Grass and weed had grown all over the sanctuary of Dionysus. A brown-eyed vagrant in his tabby coat surveyed a group of varied jacketed brigands from a stone podium. The audience sat, perhaps spellbound by some speech that was Greek to me. They sat enthralled till they found an unsuspecting passer-by in me and rushed to tackle me. Well, I had called out to them.
Dionysus was the God of wine and patron of drama; his sanctuary held the amphitheatre dedicated to him. By six hundred B.C, the theatre was functional and it held thousands of people. The original wooden benches had been changed into stone ones by the Romans. The backdrop of the Cyclopean walls highlighted the fact that the amphitheatre was the birthplace of Greek tragedies.
The whole complex used to be abuzz during the festival of Dionysia. The first winner of performance had got a goat as prize. The reward could suggest the origin of the term ‘Tragedy’ which means “goat’s song.”
With time, the nearby Odeon of Herodes Atticus that is on the southern slope of the Acropolis hill became the centre of performing arts. Till date it hosts numerous events.
Odeon of Heredon Atticus
Besides the theatre, the ancient Athenians loved their Agora. Too bad that the Agora of Athens was under renovation. So instead of exploring the former city centre, we decided to explore the nearby neighbourhood of Plaka. We sauntered among numerous narrow alleyways running up and then down the gradient. Cobblestones paved our paths through houses that could have been centuries old. Due to its proximity to the Acropolis, Plaka is known as the ‘Neighbourhood of the Gods’. Well, I did not see any benevolent Gods, but I did see many purring cats. Continue reading
The overcast sky was bound to fulfil the forecast of a rainy afternoon. To avoid being drenched, we left for the Acropolis early in the winter morning. We walked past the foothills staring at the Cyclopean walls through tree canopies growing adjacent to the hill. It was believed that only the mighty Cyclops could carry massive boulders that seemed to have been set without any mortar.
Steps Leading to Propylaea
Athens took the name of the Goddess, and she was venerated as Athena Polias or Athena of the city. She was deified in the Parthenon as Athena Parthenos, the Virgin Goddess. She had many talents and was also the Goddess of wisdom and creativity, so it was not surprising that on the South-Western slope of Acropolis lay the Odeon of Herodes Atticus that to date is a centre for performing arts. The open air theatre is the main venue for the annual Athens Festival.
Swaying olive trees lined the stone pathway up to the western side, through Propylaea or the entrance to the Acropolis. By the time, we walked through a large marble gateway; a light drizzle welcomed us and paused.
Parthenon has been voted the most beautiful building in the world by Business Insider. Interestingly, it was never the main temple of Athena. The main temple for the cult of Athena was at the northern end of the Acropolis in a temple called Erectheum. It was said to be the spot where Athena had struck her spear and created the first olive tree for her people.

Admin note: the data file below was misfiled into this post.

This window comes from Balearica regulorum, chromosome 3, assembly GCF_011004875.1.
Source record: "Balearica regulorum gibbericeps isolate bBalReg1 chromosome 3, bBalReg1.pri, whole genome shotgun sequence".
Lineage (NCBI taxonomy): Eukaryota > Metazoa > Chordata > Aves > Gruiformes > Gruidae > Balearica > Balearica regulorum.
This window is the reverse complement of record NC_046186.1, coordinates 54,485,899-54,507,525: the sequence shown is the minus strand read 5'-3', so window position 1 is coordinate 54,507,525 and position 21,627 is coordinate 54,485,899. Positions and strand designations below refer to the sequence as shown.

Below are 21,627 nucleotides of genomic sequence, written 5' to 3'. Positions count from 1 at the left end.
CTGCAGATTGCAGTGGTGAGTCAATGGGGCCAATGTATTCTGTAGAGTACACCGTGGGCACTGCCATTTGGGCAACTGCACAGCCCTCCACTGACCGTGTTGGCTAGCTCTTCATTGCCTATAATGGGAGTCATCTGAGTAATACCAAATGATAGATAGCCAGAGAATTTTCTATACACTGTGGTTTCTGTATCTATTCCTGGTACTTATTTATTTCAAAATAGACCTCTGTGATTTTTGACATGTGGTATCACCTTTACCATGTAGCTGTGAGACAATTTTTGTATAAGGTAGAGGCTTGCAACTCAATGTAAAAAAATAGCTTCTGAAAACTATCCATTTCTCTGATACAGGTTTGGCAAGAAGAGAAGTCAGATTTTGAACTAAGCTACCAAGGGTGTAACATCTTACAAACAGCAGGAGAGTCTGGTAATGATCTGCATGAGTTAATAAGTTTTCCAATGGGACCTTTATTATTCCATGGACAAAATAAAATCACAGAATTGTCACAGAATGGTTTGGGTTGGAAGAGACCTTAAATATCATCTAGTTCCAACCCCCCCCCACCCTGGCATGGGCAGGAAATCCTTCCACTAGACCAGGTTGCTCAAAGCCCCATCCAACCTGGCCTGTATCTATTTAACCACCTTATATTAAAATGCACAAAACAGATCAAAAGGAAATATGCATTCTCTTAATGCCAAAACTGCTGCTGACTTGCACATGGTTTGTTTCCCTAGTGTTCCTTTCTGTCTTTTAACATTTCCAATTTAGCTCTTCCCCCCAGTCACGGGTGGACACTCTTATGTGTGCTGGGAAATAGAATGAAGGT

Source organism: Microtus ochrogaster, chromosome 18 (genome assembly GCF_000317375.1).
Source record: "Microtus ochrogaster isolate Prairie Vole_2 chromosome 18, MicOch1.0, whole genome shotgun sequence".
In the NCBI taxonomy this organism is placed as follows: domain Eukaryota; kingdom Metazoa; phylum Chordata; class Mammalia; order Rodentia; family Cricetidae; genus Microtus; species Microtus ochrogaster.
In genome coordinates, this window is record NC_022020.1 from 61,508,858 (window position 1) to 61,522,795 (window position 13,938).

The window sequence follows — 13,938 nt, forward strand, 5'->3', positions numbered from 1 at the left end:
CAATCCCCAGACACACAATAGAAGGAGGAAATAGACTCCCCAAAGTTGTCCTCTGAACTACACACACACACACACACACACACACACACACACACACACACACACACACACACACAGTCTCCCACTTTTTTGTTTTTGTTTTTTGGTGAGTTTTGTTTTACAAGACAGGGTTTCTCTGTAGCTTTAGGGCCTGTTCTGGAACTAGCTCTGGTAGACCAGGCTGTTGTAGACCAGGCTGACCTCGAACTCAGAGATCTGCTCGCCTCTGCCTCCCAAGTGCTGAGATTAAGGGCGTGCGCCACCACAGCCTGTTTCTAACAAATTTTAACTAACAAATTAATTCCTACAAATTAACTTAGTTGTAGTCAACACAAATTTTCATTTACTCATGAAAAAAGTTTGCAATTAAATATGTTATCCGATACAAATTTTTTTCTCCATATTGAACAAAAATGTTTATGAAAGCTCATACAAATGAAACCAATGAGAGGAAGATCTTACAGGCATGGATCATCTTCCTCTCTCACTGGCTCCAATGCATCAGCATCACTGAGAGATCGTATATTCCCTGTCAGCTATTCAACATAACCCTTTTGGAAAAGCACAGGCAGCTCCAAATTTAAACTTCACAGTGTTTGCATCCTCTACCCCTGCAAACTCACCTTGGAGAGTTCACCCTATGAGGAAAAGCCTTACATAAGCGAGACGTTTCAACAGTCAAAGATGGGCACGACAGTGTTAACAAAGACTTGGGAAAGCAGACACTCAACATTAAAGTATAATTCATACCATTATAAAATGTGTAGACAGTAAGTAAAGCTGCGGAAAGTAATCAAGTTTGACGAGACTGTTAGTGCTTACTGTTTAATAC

Parthenon once held a statue of Athena Parthenos and functioned mainly as a treasury. Later during the Byzantine rule in the sixth century, the temple became a church dedicated to Mother Mary. By the 15th century, Ottomans turned it into a mosque. And during the Great Turkish War in the 17th century, the building was used as a gunpowder magazine. It was then when the building blew up during the Venetian siege.
From the eastern end of the citadel, a Greek flag fluttered in the wind that could have knocked us off our footing. With frigid faces, we looked down at the square roads cutting through the terracotta-roofed houses creating neat sections of Athens. Beyond the hill, to the east was the Temple of Olympian Zeus and the southeast was the New Acropolis Museum. Continue reading
Syntagma Square(Metro is on the Left)
That winter afternoon in January 2017 was no reflection of the probably heated day in September 1843, when King George I had faced a military uprising and had conceded the nation’s first constitution. We looked around to see the fountain in the Syntagma or Constitution Square. People were flitting in and out of the metro station that lay beside the marble steps at the far end of the square. The flight of stairs climbed to a street and beyond that was the Greek Parliament House.
‘Follow Ermou street opposite the Syntagma Square,’ had said my wide-eyed Greek colleague, ‘you will reach Monastiraki.’
It was late in the afternoon, so we headed straight for the recommended street, towards the flea market and the eateries. Walking through the signs of lifestyle brands we passed by a street vendor selling chestnuts. The scent of Greek coffee emanated from a push cart not far from another seller offering pastries and bread.
Amidst the curtain of people and outstretched leaves of potted olive bushes lining the street, I noticed a dome ahead on the street. It was a medieval church; a home to calmness amidst the chaos of the bazaar. Later, I found out that the Church of Panaghia Kapnikaria that was built around 11th century over the ruins of an ancient temple, dedicated either to Demeter or Athena.
The Byzantine-styled church was to be pulled down during the construction of the Ermou street in 1834, but it was saved thanks to the rallying by King Ludwig of Bavaria. He was the father of Modern Greece’s first king after the nation gained independence from the Ottoman rule in 1832.